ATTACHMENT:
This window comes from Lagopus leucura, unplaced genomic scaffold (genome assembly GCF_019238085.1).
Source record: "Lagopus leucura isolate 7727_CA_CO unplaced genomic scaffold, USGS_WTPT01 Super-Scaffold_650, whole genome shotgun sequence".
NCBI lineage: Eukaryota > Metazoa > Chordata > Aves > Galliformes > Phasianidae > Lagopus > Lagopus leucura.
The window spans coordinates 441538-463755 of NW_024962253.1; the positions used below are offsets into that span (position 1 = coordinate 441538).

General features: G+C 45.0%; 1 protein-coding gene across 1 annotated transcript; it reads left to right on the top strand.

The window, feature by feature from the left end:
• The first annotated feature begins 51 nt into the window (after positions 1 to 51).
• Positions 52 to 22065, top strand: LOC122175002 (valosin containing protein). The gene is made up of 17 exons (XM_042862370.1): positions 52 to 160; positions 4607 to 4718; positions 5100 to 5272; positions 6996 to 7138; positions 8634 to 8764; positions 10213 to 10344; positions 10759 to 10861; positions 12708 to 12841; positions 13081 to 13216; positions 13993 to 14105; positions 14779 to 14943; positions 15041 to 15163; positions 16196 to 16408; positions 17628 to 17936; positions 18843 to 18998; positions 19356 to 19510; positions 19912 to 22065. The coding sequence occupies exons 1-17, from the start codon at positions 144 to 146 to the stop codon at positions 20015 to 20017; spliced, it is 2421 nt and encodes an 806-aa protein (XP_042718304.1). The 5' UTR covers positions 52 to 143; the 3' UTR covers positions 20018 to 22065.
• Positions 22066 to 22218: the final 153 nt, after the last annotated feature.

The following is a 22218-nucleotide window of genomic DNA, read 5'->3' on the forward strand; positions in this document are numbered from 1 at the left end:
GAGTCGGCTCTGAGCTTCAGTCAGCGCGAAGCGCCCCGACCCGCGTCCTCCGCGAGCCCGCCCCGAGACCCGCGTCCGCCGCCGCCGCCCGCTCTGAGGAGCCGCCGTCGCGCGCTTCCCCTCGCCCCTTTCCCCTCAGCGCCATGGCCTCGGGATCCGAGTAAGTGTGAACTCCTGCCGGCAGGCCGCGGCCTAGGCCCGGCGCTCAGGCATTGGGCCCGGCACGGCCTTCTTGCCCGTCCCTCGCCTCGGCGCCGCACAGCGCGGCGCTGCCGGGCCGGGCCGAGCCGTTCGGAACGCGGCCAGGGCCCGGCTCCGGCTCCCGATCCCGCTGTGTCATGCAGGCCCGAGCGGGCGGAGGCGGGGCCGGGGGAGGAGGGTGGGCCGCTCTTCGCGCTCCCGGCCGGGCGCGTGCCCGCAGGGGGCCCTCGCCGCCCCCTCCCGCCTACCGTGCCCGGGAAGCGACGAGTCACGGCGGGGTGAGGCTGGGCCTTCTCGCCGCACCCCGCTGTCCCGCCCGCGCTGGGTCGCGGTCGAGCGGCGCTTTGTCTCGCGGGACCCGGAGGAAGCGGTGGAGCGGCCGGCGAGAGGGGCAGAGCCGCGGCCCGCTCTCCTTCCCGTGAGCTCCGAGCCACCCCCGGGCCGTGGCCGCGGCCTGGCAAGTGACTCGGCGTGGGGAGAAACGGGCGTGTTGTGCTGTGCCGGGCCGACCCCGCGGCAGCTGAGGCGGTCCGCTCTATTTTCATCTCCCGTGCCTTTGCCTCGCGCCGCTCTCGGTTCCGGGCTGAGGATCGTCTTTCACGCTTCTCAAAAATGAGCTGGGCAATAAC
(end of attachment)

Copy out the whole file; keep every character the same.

This window comes from Lagopus leucura, unplaced genomic scaffold (genome assembly GCF_019238085.1).
Source record: "Lagopus leucura isolate 7727_CA_CO unplaced genomic scaffold, USGS_WTPT01 Super-Scaffold_650, whole genome shotgun sequence".
NCBI lineage: Eukaryota > Metazoa > Chordata > Aves > Galliformes > Phasianidae > Lagopus > Lagopus leucura.
The window spans coordinates 441538-463755 of NW_024962253.1; the positions used below are offsets into that span (position 1 = coordinate 441538).

General features: G+C 45.0%; 1 protein-coding gene across 1 annotated transcript; it reads left to right on the top strand.

The window, feature by feature from the left end:
• The first annotated feature begins 51 nt into the window (after positions 1 to 51).
• Positions 52 to 22065, top strand: LOC122175002 (valosin containing protein). The gene is made up of 17 exons (XM_042862370.1): positions 52 to 160; positions 4607 to 4718; positions 5100 to 5272; positions 6996 to 7138; positions 8634 to 8764; positions 10213 to 10344; positions 10759 to 10861; positions 12708 to 12841; positions 13081 to 13216; positions 13993 to 14105; positions 14779 to 14943; positions 15041 to 15163; positions 16196 to 16408; positions 17628 to 17936; positions 18843 to 18998; positions 19356 to 19510; positions 19912 to 22065. The coding sequence occupies exons 1-17, from the start codon at positions 144 to 146 to the stop codon at positions 20015 to 20017; spliced, it is 2421 nt and encodes an 806-aa protein (XP_042718304.1). The 5' UTR covers positions 52 to 143; the 3' UTR covers positions 20018 to 22065.
• Positions 22066 to 22218: the final 153 nt, after the last annotated feature.

The following is a 22218-nucleotide window of genomic DNA, read 5'->3' on the forward strand; positions in this document are numbered from 1 at the left end:
GAGTCGGCTCTGAGCTTCAGTCAGCGCGAAGCGCCCCGACCCGCGTCCTCCGCGAGCCCGCCCCGAGACCCGCGTCCGCCGCCGCCGCCCGCTCTGAGGAGCCGCCGTCGCGCGCTTCCCCTCGCCCCTTTCCCCTCAGCGCCATGGCCTCGGGATCCGAGTAAGTGTGAACTCCTGCCGGCAGGCCGCGGCCTAGGCCCGGCGCTCAGGCATTGGGCCCGGCACGGCCTTCTTGCCCGTCCCTCGCCTCGGCGCCGCACAGCGCGGCGCTGCCGGGCCGGGCCGAGCCGTTCGGAACGCGGCCAGGGCCCGGCTCCGGCTCCCGATCCCGCTGTGTCATGCAGGCCCGAGCGGGCGGAGGCGGGGCCGGGGGAGGAGGGTGGGCCGCTCTTCGCGCTCCCGGCCGGGCGCGTGCCCGCAGGGGGCCCTCGCCGCCCCCTCCCGCCTACCGTGCCCGGGAAGCGACGAGTCACGGCGGGGTGAGGCTGGGCCTTCTCGCCGCACCCCGCTGTCCCGCCCGCGCTGGGTCGCGGTCGAGCGGCGCTTTGTCTCGCGGGACCCGGAGGAAGCGGTGGAGCGGCCGGCGAGAGGGGCAGAGCCGCGGCCCGCTCTCCTTCCCGTGAGCTCCGAGCCACCCCCGGGCCGTGGCCGCGGCCTGGCAAGTGACTCGGCGTGGGGAGAAACGGGCGTGTTGTGCTGTGCCGGGCCGACCCCGCGGCAGCTGAGGCGGTCCGCTCTATTTTCATCTCCCGTGCCTTTGCCTCGCGCCGCTCTCGGTTCCGGGCTGAGGATCGTCTTTCACGCTTCTCAAAAATGAGCTGGGCAATAAC